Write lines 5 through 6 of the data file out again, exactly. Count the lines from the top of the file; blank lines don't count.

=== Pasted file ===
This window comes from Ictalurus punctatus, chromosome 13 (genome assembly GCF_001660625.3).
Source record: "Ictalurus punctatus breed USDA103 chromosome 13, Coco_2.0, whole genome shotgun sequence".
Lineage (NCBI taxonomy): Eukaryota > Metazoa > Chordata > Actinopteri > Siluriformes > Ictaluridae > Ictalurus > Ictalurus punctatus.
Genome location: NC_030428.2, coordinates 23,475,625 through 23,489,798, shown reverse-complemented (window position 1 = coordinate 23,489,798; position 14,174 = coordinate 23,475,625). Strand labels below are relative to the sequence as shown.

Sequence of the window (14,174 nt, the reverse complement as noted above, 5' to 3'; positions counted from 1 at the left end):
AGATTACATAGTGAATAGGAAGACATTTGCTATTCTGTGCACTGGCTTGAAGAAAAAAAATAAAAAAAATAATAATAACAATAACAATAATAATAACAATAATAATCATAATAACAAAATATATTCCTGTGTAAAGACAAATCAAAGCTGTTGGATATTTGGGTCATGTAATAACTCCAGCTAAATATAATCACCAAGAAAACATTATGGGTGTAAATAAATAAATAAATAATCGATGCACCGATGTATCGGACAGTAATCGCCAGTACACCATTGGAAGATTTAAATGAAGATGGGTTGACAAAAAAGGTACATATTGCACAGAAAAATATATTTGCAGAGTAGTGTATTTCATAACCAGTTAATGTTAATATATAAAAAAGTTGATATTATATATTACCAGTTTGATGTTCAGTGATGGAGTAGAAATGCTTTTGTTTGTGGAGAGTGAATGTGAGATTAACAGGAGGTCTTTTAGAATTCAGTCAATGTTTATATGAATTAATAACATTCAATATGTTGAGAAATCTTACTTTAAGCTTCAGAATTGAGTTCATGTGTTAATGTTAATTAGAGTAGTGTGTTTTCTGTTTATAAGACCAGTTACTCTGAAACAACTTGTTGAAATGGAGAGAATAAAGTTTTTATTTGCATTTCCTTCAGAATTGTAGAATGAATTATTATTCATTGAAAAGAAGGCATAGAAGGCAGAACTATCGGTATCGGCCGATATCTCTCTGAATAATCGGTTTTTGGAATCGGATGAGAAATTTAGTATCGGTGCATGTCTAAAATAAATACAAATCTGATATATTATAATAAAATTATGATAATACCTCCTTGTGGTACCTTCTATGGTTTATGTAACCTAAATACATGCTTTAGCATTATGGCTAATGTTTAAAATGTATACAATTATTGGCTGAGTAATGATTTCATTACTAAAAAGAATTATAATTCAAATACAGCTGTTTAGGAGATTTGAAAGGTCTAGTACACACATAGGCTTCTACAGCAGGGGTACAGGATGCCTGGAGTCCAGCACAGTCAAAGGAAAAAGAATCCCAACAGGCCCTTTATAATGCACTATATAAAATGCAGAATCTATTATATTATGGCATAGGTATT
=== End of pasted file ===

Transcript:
Sequence of the window (14,174 nt, the reverse complement as noted above, 5' to 3'; positions counted from 1 at the left end):
AGATTACATAGTGAATAGGAAGACATTTGCTATTCTGTGCACTGGCTTGAAGAAAAAAAATAAAAAAAATAATAATAACAATAACAATAATAATAACAATAATAATCATAATAACAAAATATATTCCTGTGTAAAGACAAATCAAAGCTGTTGGATATTTGGGTCATGTAATAACTCCAGCTAAATATAATCACCAAGAAAACATTATGGGTGTAAATAAATAAATAAATAATCGATGCACCGATGTATCGGACAGTAATCGCCAGTACACCATTGGAAGATTTAAATGAAGATGGGTTGACAAAAAAGGTACATATTGCACAGAAAAATATATTTGCAGAGTAGTGTATTTCATAACCAGTTAATGTTAATATATAAAAAAGTTGATATTATATATTACCAGTTTGATGTTCAGTGATGGAGTAGAAATGCTTTTGTTTGTGGAGAGTGAATGTGAGATTAACAGGAGGTCTTTTAGAATTCAGTCAATGTTTATATGAATTAATAACATTCAATATGTTGAGAAATCTTACTTTAAGCTTCAGAATTGAGTTCATGTGTTAATGTTAATTAGAGTAGTGTGTTTTCTGTTTATAAGACCAGTTACTCTGAAACAACTTGTTGAAATGGAGAGAATAAAGTTTTTATTTGCATTTCCTTCAGAATTGTAGAATGAATTATTATTCATTGAAAAGAAGGCATAGAAGGCAGAACTATCGGTATCGGCCGATATCTCTCTGAATAATCGGTTTTTGGAATCGGATGAGAAATTTAGTATCGGTGCATGTCTAAAATAAATACAAATCTGATATATTATAATAAAATTATGATAATACCTCCTTGTGGTACCTTCTATGGTTTATGTAACCTAAATACATGCTTTAGCATTATGGCTAATGTTTAAAATGTATACAATTATTGGCTGAGTAATGATTTCATTACTAAAAAGAATTATAATTCAAATACAGCTGTTTAGGAGATTTGAAAGGTCTAGTACACACATAGGCTTCTACAGCAGGGGTACAGGATGCCTGGAGTCCAGCACAGTCAAAGGAAAAAGAATCCCAACAGGCCCTTTATAATGCACTATATAAAATGCAGAATCTATTATATTATGGCATAGGTATT